I’ve been looking closely though. There are buds on the Redbud tree and the rose bush I thought might be dying has sprouted out all over. Dutchmen’s Breeches have put out a few brave blossoms. Goldfinches are showing themselves. The Mourning Dove coos as the sun sets. I’ve seen House Finches and Purple Finches. I wake to the sound of Cardinal song. A few Robins have been plucking at the ground. I trust we’ll see a few more later.
Perhaps the most interesting sight has been the contest between Bluebirds and Chickadees for territory. We have a bird box which has been up for many years and never used. Last fall we enlarged the opening. Chickadees discovered it. I was enjoying watching them go in and out. Then a pair of Bluebirds arrived. They are gorgeous, dignified beings as opposed to the Chickadee’s darting style. The Bluebirds perched atop the clothesline pole and watched. One approached the box and looked in. Suddenly there was a flutter of wings and scolding. A Chickadee dashed at the Bluebird and drove it off. This has happened several times that I’ve witnessed. We quickly bought another box and put it up.
The Bluebirds have discovered the new box. As of yet they haven’t moved in. The Chickadees continue to use the one they claimed first. It will be interesting to watch the drama. I’ve also spotted a Cowbird pair. The Cowbird lays her egg in a Bluebird nest rather than bother with a nest of her own. Her chick will be larger and crowd out the Bluebird chicks who will die from a lack of the food the Cowbird chick hogs. The Cowbird and the unseasonable cold remind us that nature is not all romance. Neither are we.
We need to beware the Cowbirds who want to take over from the tender, more vulnerable babes that wish to grow inside us. We need to shelter from the cold. We need to keep our tea hot while we wait. Perhaps most importantly we need to watch the tender buds as they wait in readiness to burst forth. It begins ever so slowly, almost imperceptibly.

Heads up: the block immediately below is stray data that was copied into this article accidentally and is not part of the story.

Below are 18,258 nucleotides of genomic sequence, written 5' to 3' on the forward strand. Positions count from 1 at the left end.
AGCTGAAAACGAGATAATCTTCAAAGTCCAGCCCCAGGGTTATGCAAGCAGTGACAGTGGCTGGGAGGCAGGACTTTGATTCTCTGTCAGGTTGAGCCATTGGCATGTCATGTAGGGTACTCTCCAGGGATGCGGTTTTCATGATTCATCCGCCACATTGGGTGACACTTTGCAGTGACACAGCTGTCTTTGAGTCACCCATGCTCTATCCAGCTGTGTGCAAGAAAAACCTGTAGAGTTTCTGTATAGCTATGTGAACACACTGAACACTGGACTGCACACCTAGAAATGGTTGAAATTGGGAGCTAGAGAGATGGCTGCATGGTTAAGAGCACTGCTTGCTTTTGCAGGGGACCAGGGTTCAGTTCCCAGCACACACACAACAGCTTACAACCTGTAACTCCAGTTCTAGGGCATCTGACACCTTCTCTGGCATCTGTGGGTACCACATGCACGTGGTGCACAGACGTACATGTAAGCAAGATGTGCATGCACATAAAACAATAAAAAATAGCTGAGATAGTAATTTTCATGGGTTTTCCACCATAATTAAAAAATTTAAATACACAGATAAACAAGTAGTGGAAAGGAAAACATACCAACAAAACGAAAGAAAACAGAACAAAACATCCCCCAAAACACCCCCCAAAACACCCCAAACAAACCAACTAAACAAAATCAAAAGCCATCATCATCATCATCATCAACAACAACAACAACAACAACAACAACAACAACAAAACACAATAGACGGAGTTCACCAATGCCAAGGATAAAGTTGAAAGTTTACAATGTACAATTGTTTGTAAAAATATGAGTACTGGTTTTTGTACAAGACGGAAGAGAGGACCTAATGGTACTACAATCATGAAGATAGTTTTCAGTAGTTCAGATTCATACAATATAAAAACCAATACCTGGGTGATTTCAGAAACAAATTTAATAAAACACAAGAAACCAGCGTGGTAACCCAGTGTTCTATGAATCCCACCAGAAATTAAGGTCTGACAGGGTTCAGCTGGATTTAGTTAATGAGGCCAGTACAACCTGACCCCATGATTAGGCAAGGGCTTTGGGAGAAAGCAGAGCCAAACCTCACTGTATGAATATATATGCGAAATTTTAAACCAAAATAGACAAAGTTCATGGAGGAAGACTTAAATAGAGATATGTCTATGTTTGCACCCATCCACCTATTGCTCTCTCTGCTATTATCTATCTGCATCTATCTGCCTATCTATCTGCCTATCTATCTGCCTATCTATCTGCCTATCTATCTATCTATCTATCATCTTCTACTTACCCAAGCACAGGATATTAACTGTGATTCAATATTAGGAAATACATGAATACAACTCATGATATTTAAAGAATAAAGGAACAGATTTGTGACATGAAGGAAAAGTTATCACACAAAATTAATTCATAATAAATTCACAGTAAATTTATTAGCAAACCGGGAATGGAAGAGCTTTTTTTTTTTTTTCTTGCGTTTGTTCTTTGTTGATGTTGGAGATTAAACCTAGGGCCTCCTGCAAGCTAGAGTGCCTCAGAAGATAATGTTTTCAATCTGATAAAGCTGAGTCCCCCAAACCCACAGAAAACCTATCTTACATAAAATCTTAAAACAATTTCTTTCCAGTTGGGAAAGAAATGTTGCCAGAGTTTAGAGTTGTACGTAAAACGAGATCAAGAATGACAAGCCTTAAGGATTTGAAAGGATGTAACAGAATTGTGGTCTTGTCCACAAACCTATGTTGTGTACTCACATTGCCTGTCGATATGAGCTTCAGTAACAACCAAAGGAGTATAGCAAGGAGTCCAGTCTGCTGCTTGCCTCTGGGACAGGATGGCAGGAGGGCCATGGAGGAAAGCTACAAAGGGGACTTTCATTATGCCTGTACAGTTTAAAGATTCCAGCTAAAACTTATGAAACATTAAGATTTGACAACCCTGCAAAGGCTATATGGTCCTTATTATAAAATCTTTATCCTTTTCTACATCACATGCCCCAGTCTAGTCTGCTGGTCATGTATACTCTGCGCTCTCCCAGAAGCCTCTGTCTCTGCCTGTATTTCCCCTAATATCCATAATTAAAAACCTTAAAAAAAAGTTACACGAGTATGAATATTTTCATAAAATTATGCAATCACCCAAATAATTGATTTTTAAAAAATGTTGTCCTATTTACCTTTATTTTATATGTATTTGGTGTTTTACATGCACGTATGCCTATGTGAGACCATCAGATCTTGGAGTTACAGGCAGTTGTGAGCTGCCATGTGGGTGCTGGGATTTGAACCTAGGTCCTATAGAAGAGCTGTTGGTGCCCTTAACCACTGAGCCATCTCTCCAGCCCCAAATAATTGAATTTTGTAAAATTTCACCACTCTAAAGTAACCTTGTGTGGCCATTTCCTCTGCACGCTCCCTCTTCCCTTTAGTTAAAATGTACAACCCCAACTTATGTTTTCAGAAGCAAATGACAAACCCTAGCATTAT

Where are we finding hope? Where are we budding? Are we able to hang on a little bit longer in trust?
Perhaps this is the time to hang in there with our regular practices even though we cannot see the future growth. Perhaps we don’t see the birds yet. Perhaps we don’t see the buds. Perhaps our regular practice doesn’t feel hopeful. That’s why we have a regular practice. The practice is in service of the growth, even the growth we can’t yet see.
Hang in there. Watch closely. And continue to make your tea and keep up whatever other practice you find meaningful– or at least had found meaningful. The days are longer. Spring is coming. Growth is happening. Nurture trust.
I’m finished with Winter. Seriously, it can be Spring now. Winter is fine as long as it stays outside of me. I can enjoy a snow-covered scene. I can revel in a cozy fire, book and cup of tea. A tete-a-tete with a friend can be one of the treasures of life. But I’m done now.
I’m more than ready for the cloud cover and cold to move on. If I’m not careful the clouds and cold will move inside – into me. I have the feeling that if I’m not careful, Winter may take up residence in my bones. I fear I may become as dried up as the bare branches of the tree outside my window. Except I’m not showing a hint of bud.
So what does one do? Life and responsibility call. It’s not feasible to hibernate until April. How shall I push through to the sunshine and new growth of Spring?
Just a couple of days ago I was thinking of sinking into my gray feelings and refusing to come out for a long, long time, and woe to the person who tried to interfere with that plan. And then an idea presented itself as part of the blanket I would wrap myself in. I “rediscovered” music. I remembered an old, favorite CD and put it on. Before I knew it my feelings had turned from dark gray, lightening to a blue and eventually shifted to green. I became more lighthearted and moved into a place of interior gratitude. What a transformation!
Such times are when having noticed the things that feed your soul can be a life-saver. Listen to music. Get a new coloring book. Do something creative. Visit a public garden or buy a new plant. Just a visit to the local garden center may be enough. Go for a walk. Call a friend. Go out for coffee. Light a candle. Pray. Turn off the news. It may be time to shift to a new practice or return to an old one that brought light in the past. It may be time to ask for help. Whatever it is, engage in something that is life-giving for you.
What lifts your heart? What helps you make the shift from grumpy retreat to gratitude?
I invite you to notice. What season are you feeling? What are the gifts of that season? What are the things or times that pull you into grayness? What are the things which draw you toward the light? Bring these things into your awareness, action and prayer.